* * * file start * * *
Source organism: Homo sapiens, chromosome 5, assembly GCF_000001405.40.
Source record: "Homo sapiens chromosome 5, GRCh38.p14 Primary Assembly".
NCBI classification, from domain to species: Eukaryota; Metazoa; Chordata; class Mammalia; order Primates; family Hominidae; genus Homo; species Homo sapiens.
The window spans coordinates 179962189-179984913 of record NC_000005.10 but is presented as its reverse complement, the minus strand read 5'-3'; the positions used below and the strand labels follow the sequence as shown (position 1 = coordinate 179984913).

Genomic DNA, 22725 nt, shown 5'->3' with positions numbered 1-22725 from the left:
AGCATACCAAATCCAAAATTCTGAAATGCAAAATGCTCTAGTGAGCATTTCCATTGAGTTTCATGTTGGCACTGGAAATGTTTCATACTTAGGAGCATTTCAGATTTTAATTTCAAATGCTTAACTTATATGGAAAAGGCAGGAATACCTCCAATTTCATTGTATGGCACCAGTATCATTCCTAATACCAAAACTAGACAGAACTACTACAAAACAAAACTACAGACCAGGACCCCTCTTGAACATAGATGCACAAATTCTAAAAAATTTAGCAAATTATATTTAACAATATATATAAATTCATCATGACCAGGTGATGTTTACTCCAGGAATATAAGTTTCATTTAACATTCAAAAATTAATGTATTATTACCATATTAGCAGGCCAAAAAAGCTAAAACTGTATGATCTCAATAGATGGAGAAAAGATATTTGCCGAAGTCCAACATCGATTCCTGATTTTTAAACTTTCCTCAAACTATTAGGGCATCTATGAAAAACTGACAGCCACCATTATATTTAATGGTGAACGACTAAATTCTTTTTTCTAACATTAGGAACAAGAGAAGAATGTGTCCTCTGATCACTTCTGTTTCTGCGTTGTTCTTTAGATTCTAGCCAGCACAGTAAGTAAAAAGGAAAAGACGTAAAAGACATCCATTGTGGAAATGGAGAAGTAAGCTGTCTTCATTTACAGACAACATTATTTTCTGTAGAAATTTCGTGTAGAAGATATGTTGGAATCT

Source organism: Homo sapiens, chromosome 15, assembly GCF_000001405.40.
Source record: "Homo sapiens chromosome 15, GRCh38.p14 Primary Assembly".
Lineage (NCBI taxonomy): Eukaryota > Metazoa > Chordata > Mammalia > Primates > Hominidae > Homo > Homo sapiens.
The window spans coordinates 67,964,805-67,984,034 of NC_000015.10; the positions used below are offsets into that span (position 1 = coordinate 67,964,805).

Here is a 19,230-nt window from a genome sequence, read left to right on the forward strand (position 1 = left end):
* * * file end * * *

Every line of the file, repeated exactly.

Source organism: Homo sapiens, chromosome 5, assembly GCF_000001405.40.
Source record: "Homo sapiens chromosome 5, GRCh38.p14 Primary Assembly".
NCBI classification, from domain to species: Eukaryota; Metazoa; Chordata; class Mammalia; order Primates; family Hominidae; genus Homo; species Homo sapiens.
The window spans coordinates 179962189-179984913 of record NC_000005.10 but is presented as its reverse complement, the minus strand read 5'-3'; the positions used below and the strand labels follow the sequence as shown (position 1 = coordinate 179984913).

Genomic DNA, 22725 nt, shown 5'->3' with positions numbered 1-22725 from the left:
AGCATACCAAATCCAAAATTCTGAAATGCAAAATGCTCTAGTGAGCATTTCCATTGAGTTTCATGTTGGCACTGGAAATGTTTCATACTTAGGAGCATTTCAGATTTTAATTTCAAATGCTTAACTTATATGGAAAAGGCAGGAATACCTCCAATTTCATTGTATGGCACCAGTATCATTCCTAATACCAAAACTAGACAGAACTACTACAAAACAAAACTACAGACCAGGACCCCTCTTGAACATAGATGCACAAATTCTAAAAAATTTAGCAAATTATATTTAACAATATATATAAATTCATCATGACCAGGTGATGTTTACTCCAGGAATATAAGTTTCATTTAACATTCAAAAATTAATGTATTATTACCATATTAGCAGGCCAAAAAAGCTAAAACTGTATGATCTCAATAGATGGAGAAAAGATATTTGCCGAAGTCCAACATCGATTCCTGATTTTTAAACTTTCCTCAAACTATTAGGGCATCTATGAAAAACTGACAGCCACCATTATATTTAATGGTGAACGACTAAATTCTTTTTTCTAACATTAGGAACAAGAGAAGAATGTGTCCTCTGATCACTTCTGTTTCTGCGTTGTTCTTTAGATTCTAGCCAGCACAGTAAGTAAAAAGGAAAAGACGTAAAAGACATCCATTGTGGAAATGGAGAAGTAAGCTGTCTTCATTTACAGACAACATTATTTTCTGTAGAAATTTCGTGTAGAAGATATGTTGGAATCT

Source organism: Homo sapiens, chromosome 15, assembly GCF_000001405.40.
Source record: "Homo sapiens chromosome 15, GRCh38.p14 Primary Assembly".
Lineage (NCBI taxonomy): Eukaryota > Metazoa > Chordata > Mammalia > Primates > Hominidae > Homo > Homo sapiens.
The window spans coordinates 67,964,805-67,984,034 of NC_000015.10; the positions used below are offsets into that span (position 1 = coordinate 67,964,805).

Here is a 19,230-nt window from a genome sequence, read left to right on the forward strand (position 1 = left end):